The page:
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This article was published on April 10, 2019

Meet the nonprofit that’s already fighting for the rights of sentient robots

Meet the nonprofit that’s already fighting for the rights of sentient robots
Cara Curtis
Story by

Cara Curtis

Former TNW writer

Movies like Blade Runner and other science fiction tend to depict robots as self-aware machines, capable of making their own decisions and able to express personality and emotion. Robots aren’t sentient yet, but if in the future they do become self-aware, should we stop treating them like property and give them basic human rights?

The American Society for the Prevention of Cruelty to Robots (ASPCR) is preparing for this very-possible future of self-aware robots. The Seattle-based organization has been fighting for robotic rights since 1999. The organization is becoming increasingly visible — just yesterday, Quartz reported Trends of Cognitive Sciences recognized ASPCR as a representative of the legal protections for machines.

Currently robots aren’t sentient, they’re just machines, but a representative from ASPCR talked to TNW about the potential fate of robots: “In the future, robots could face the same kinds of abuse or harassment as any other sentient being might face when interacting in a complex modern society.”

In late 2017, at a tech fair in Austria, a sex robot, Samantha, was “molested” repeatedly and left in a “filthy” state with two broken fingers. This incident confirms worries that the possibility of fully functioning sex robots raises both tantalizing possibilities for human desire as well as serious ethical questions.

If ASPCR’s approach sounds too futuristic, it compares its mission to The American Society for Prevention of Cruelty to Animals (ASPCA) which, at the time of its founding in the 1890’s, was ridiculed mercilessly. Its website outlines that if, someday, robots do become self-aware, then they should be protected like any other being: “Failure to recognize and grant these rights to non-human artificial intelligences would be similar to early western cultures’ failure to recognize the humanity and attendant rights of non-European peoples.”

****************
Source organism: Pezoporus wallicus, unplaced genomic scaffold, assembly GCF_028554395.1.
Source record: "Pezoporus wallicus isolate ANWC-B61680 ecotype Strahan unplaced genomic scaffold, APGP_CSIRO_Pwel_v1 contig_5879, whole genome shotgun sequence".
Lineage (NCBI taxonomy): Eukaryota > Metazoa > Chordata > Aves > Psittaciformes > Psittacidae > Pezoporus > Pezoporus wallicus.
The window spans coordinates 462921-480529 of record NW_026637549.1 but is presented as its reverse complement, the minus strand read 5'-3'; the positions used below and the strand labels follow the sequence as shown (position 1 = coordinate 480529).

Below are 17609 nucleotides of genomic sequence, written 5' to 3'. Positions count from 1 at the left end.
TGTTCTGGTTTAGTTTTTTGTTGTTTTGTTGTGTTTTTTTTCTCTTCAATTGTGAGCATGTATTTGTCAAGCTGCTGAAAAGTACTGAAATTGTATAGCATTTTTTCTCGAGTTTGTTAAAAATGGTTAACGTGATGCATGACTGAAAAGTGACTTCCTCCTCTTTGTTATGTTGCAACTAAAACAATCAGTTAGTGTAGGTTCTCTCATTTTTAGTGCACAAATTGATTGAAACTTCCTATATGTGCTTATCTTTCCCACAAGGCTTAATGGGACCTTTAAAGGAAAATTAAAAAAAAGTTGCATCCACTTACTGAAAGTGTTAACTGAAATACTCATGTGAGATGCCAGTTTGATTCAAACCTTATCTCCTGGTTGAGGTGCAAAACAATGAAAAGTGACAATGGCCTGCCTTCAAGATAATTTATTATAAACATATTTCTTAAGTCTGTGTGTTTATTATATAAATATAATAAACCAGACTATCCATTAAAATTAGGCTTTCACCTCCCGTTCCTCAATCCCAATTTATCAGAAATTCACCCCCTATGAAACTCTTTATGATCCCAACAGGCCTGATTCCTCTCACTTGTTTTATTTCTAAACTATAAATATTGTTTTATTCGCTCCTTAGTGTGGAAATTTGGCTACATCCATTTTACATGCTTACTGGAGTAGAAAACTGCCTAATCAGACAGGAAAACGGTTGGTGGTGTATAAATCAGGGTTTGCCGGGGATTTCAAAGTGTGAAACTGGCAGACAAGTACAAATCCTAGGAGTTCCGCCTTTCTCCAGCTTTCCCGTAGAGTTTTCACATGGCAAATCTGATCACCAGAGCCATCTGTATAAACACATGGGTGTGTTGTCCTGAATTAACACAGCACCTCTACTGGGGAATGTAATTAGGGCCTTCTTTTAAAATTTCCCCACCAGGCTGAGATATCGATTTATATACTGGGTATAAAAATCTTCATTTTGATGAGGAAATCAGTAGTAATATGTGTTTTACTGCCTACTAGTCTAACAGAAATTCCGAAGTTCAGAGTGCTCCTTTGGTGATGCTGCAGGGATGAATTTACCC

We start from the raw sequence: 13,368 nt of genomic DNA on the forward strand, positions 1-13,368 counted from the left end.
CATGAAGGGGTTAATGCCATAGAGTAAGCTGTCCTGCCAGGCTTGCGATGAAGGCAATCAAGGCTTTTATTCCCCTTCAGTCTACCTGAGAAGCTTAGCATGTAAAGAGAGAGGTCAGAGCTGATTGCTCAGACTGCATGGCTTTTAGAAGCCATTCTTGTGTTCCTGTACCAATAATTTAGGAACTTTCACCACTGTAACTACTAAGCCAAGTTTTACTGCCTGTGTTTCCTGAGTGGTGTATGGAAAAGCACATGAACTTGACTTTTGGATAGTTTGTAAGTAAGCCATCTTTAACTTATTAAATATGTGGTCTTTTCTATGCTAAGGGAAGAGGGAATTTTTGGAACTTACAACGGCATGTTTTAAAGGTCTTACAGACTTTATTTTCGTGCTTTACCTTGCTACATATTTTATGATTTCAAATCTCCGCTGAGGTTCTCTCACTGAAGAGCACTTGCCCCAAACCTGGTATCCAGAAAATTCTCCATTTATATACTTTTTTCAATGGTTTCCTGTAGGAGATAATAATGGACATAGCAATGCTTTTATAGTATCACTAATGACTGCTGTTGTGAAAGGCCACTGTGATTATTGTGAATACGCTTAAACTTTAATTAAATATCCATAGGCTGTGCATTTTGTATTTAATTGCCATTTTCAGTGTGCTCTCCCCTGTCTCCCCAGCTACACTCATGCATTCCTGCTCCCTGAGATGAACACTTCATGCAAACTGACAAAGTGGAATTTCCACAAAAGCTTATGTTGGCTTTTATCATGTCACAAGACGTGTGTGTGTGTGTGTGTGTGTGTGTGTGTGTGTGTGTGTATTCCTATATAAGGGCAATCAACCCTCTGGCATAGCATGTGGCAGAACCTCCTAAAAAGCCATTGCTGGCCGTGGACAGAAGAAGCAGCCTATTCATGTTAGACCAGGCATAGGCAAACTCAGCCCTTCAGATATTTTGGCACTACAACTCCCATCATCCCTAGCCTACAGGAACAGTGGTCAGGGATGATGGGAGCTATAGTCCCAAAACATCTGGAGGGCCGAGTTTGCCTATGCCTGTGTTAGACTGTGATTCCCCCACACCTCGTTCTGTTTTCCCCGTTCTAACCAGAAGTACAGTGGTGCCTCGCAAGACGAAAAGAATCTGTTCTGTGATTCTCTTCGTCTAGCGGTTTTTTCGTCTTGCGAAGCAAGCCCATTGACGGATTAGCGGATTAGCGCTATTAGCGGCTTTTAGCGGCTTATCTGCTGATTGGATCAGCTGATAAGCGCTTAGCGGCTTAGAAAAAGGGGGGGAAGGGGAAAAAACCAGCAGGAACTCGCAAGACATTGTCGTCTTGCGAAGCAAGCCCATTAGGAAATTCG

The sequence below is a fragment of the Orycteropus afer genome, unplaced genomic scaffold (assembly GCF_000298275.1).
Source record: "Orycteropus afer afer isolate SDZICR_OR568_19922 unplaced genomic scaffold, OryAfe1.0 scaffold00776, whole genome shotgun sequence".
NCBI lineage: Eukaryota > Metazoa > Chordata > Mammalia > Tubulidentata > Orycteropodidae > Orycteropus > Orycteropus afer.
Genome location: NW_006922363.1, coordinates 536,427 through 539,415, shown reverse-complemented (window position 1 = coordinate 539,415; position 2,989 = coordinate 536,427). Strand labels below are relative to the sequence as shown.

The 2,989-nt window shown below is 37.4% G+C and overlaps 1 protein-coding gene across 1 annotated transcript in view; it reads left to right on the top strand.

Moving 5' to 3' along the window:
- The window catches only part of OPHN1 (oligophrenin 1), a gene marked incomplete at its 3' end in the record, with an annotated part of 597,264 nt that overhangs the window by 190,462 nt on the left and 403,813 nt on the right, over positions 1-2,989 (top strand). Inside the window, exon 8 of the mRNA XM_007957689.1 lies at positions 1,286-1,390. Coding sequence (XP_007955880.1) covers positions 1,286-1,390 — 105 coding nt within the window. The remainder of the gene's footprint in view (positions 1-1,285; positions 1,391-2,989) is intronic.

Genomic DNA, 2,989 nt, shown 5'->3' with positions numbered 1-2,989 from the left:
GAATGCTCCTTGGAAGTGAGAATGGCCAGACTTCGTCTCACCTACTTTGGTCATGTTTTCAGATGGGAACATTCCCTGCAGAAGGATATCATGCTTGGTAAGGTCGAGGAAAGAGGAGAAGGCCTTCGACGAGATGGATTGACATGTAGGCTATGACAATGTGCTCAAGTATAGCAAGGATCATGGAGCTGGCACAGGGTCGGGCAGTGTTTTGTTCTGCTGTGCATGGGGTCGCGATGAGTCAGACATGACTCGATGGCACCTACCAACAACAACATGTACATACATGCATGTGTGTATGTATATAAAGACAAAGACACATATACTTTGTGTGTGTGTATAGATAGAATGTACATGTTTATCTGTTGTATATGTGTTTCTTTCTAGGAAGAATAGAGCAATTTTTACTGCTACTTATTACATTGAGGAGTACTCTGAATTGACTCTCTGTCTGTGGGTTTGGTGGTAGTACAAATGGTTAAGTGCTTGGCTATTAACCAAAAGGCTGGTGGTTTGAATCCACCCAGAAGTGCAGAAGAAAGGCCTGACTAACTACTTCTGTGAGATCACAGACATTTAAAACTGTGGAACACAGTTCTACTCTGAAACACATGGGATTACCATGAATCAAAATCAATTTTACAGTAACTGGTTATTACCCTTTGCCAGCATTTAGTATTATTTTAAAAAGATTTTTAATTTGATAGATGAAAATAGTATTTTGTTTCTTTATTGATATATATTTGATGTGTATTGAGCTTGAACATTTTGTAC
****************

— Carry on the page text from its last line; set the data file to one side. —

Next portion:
With new technologies steadily allowing for more sophisticated cybernetic augmentation, the fight for robotic rights can be compared to the ongoing cyborg activists’ mission. As we heard from cyborg artist and activists Neil Harbisson and Moon Ribas months ago, cyborg rights are opening up a whole new realm of legal and moral complications as to what exactly it means to be a human.

ASPCR explained: “These issues aren’t really as complex or mysterious as folks sometimes make them out to be.” And ASPCR aren’t alone in their efforts to give robots basic rights: in 2016, the European Parliament’s Committee on Legal Affairs released a draft report and motion calling for a set of civil law rules on robotics and “electronic persons.” The report sought to regulate their manufacture, use, autonomy, and societal impact.

Although robots aren’t self-aware now, we should at least be thinking about the possibility this idea could soon become a reality.

At TNW 2019, we have a whole track dedicated to exploring the role of AI and machine learning in our professional and daily lives. Find out more here.

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